12 ISCCP simulator results Superparameterization more realistic than GCMs, though not perfect. GCM CRF good due to ‘tuning’.

13 CAM3-SP SST+2 climate sensitivity Based on 3.5 yr ctrl, SST+2 runs Strong negative shortwave cloud feedbacks in tropics, extratropics, esp. from subsidence regimes. Mean BL cloud thickness and fraction both increase CAM3-SP = 0.41 K/(W m -2 ) vs. CAM3 = 0.54 K/(W m -2 ) Global CRM, DARE results similar. Wyant et al (GRL)

14 Single-column analysis CAM3 GFDL SE Pac Sc (85W 20S), October, every timestep Mapes

15 SCM intercomparison (a la Betts-Ridgway, Larsen et al) Single column in subtropical subsidence regime Radiative/advective forcings maintain moist-adiabatic, fixed RH profile in free trop. Plausible framework for analyzing –intermodel CTBL structure differences (previous slide) –cloud response to climate warming. Led by Minghua Zhang Warm SSTCold SST (moist adiabat) T(z) RH Fixed

16 Forcings (maintain steady state w/o CTBL) T w =27 o C T w =29 o C TOGA-COARE Free trop RH=15% T s = T w - 4 T Forcingq Forcing radiative realistic shape

17 Interesting feedback Anomalous radiative cooling due to underlying cold boundary layer affects free trop. temperature profile. SST=23 o C,25 o C T-T0 (SCAM3) PBL top

18 SCM intercomparison M. Zhang Cloud profiles in the single-column versions of our 3 GCMs exhibit very similar biases to those seen in our Bony analysis of the full models. SCM +2K cloud feedbacks also analogous to full GCMs.

19 Control clouds LS SHC DPC TOT Days Time Series of clouds at 900 mb liq Time Series of q tendency at 900 mb q c-e dqdt ZM HK phy Days SCAM3 equilibrium M. Zhang

20 The Cycle: ZM and Surface Turbulence – Quasi-equilibrium Evaporative cooling aloft activates PBL scheme PBL scheme kills the ZM scheme PBL scheme activates Hack scheme, wiping out cloud. The Hack scheme stabilizes itself The Hack scheme dries the air aloft Surface evaporation and the dry air aloft re-activates the ZM scheme Clouds are formed from the ZM water source M. Zhang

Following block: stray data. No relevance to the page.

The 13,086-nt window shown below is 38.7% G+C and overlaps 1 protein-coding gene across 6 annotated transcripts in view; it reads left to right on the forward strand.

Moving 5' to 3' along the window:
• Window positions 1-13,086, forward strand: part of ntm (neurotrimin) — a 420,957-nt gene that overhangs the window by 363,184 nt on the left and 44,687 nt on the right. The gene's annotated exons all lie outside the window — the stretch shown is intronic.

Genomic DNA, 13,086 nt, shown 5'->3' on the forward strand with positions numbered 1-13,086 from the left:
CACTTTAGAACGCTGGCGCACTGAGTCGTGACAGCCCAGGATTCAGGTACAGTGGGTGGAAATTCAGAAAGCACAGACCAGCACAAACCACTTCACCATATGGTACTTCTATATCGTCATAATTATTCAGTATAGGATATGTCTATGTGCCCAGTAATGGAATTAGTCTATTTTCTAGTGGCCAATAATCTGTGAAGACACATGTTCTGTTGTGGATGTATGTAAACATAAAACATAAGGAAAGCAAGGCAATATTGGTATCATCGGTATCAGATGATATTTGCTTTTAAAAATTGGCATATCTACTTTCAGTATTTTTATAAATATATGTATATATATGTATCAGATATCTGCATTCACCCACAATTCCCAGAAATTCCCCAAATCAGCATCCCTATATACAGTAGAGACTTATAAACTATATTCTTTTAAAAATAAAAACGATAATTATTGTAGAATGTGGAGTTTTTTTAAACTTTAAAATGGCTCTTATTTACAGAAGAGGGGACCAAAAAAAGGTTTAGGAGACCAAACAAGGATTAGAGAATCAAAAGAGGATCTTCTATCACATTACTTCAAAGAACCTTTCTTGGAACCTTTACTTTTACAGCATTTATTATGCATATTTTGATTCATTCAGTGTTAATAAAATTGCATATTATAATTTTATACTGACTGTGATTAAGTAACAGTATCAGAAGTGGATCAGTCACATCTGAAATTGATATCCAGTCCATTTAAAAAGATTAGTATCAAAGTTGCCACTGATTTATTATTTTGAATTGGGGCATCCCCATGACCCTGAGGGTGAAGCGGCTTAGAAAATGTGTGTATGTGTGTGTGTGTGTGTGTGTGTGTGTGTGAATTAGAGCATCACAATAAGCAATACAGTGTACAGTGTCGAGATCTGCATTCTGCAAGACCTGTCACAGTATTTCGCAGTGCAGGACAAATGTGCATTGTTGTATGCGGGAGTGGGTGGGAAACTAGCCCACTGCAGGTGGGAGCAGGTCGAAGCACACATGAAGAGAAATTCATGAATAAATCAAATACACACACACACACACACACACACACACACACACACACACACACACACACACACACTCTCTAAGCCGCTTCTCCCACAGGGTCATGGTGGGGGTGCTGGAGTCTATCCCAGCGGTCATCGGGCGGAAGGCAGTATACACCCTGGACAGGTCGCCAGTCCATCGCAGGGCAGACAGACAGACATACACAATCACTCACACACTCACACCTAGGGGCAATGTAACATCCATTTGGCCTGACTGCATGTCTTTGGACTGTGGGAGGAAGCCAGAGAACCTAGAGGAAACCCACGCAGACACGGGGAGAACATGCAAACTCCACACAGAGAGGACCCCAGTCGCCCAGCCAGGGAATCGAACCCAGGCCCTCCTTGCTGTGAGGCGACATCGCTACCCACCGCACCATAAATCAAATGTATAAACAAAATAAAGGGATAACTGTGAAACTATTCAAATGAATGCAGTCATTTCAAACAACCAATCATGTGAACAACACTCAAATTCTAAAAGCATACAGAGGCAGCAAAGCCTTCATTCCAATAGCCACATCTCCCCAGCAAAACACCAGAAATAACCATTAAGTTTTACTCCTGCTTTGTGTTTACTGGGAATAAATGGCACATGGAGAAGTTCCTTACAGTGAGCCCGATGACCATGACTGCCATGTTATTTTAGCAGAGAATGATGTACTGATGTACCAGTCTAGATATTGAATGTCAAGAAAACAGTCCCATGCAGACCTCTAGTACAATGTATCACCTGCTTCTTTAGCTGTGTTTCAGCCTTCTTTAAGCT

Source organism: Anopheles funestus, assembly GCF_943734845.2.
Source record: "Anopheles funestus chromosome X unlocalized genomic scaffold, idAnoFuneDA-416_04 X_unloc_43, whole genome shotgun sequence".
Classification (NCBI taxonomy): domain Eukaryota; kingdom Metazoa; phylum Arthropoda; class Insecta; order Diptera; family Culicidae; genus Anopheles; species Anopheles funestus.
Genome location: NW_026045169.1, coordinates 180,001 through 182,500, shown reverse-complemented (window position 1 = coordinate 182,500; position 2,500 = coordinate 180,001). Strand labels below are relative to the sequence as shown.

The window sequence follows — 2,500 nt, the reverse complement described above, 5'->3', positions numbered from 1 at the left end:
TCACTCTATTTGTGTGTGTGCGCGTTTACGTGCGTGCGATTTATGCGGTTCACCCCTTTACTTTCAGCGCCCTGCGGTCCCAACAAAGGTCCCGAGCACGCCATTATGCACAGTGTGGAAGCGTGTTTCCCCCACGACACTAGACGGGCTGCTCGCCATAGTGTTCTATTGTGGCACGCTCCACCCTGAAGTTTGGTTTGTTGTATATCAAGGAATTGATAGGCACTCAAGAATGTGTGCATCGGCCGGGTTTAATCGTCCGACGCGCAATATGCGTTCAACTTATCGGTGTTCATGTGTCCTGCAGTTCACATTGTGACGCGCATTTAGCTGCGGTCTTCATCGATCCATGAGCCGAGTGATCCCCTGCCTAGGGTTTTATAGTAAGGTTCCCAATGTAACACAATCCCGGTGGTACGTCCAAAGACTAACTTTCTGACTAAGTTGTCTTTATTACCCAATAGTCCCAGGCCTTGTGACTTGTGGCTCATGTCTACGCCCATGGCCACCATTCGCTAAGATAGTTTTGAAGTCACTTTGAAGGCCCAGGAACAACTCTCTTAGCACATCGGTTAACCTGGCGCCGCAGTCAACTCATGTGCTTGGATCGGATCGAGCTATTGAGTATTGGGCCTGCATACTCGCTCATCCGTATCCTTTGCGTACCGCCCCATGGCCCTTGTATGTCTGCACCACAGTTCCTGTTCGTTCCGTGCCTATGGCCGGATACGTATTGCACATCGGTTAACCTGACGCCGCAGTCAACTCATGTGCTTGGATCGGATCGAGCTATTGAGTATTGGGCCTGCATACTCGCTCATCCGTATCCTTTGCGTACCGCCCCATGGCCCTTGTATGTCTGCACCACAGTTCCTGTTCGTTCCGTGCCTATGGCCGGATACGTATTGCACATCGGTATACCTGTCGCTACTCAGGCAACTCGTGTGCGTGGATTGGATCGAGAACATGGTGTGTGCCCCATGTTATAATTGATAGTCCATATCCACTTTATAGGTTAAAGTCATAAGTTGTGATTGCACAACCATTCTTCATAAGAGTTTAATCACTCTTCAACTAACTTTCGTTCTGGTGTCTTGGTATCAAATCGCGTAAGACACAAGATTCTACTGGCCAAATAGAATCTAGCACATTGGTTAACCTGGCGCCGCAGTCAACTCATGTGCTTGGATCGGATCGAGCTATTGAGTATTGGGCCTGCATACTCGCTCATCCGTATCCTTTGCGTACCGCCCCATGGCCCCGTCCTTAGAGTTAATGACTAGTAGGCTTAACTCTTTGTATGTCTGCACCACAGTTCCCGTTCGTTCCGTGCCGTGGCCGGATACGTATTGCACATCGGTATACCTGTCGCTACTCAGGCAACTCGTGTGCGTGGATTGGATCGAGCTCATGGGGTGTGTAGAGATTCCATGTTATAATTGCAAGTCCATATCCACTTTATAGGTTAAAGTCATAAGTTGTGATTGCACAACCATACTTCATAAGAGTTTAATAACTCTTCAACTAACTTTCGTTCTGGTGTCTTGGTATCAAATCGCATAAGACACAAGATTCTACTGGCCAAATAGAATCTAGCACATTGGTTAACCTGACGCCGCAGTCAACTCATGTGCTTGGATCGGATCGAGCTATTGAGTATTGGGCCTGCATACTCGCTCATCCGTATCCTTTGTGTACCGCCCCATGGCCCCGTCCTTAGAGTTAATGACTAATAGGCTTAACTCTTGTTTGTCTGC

21 SWCRF Time Series of SW CRF in +2K Run Time Series of SW CRF in SCAM3 control cloudy break Boundary-layer clouds last longer, break shorter in +2K run (negative climate feedback like in full CAM3). Deep convection scheme plays an unexpectedly important role in this response. SST+2K Run Control M. Zhang

22 Aquaplanet climate sensitivity Meideiros/Stevens (UCLA) Aquaplanet simulations are simpler but show remarkably similar low-lat cloud feedbacks to full +2K Cess runs.

23 CAPT forecast mode analysis (Hannay/Klein) CAM3, CAM3-UW so far, AM2 soon. JJA 1998, GCSS NE Pacific cross-section. - EUROCS project JJA GCSS intercomparison JJA 1998/ Observations ISCCP data SSM/I product TOVS atmosphere GPCP precipitation AIRS data - Reanalyses NCEP/ERA40

24 Mean errors from CAM3 T42 daily forecasts Systematic biases set up fast (1 day in ITCZ, 5 days in subtropics). Can investigate cloud errors from satellite observations. (Hannay)

25 Daily T42L30 CAM3 forecasts initialized with ERA40. 1-day error relative to ERA40 CAM3 and CAM3-UW both quickly lower inversion height CAM3 CAM3 with UW turb.&ShCu

26 GFDL AM2.12 (+2K − Control) 30N-30S cloud feedback Change from RAS to UW for shallow cumulus param. reduces climate sensitivity. BG-CNTLFV-UWS1BG-CNTLFV-UWS1 BG-CNTLFV-UWS1 positive cloud ‘feedback’ negative cloud ‘feedback’ RAS UW ShCu (Zhao)

27 Clouds CPT Ongoing Work 1.Direct comparisons of single-column versions of the three AGCMs, LES, bulk models for idealized CTBLs, with focus on understanding climate sensitivity. 2.Improved parameterization of shallow convective cloud cover and microphysics. 3.Incorporation of an LES into a superparameterization (MMF) framework for better CTBL simulations. 4.CAPT forecast-mode and climate-mode column analysis of low- latitude CTBLs in the three GCMs, incl. ARM Nauru/SGP sites. 5.Zonally symmetric aquaplanet low cloud sensitivity. Although the clouds CPT doesn’t yet have better answers to the cloud feedbacks question, we have developed intellectual frameworks that may give us those answers in the next two years.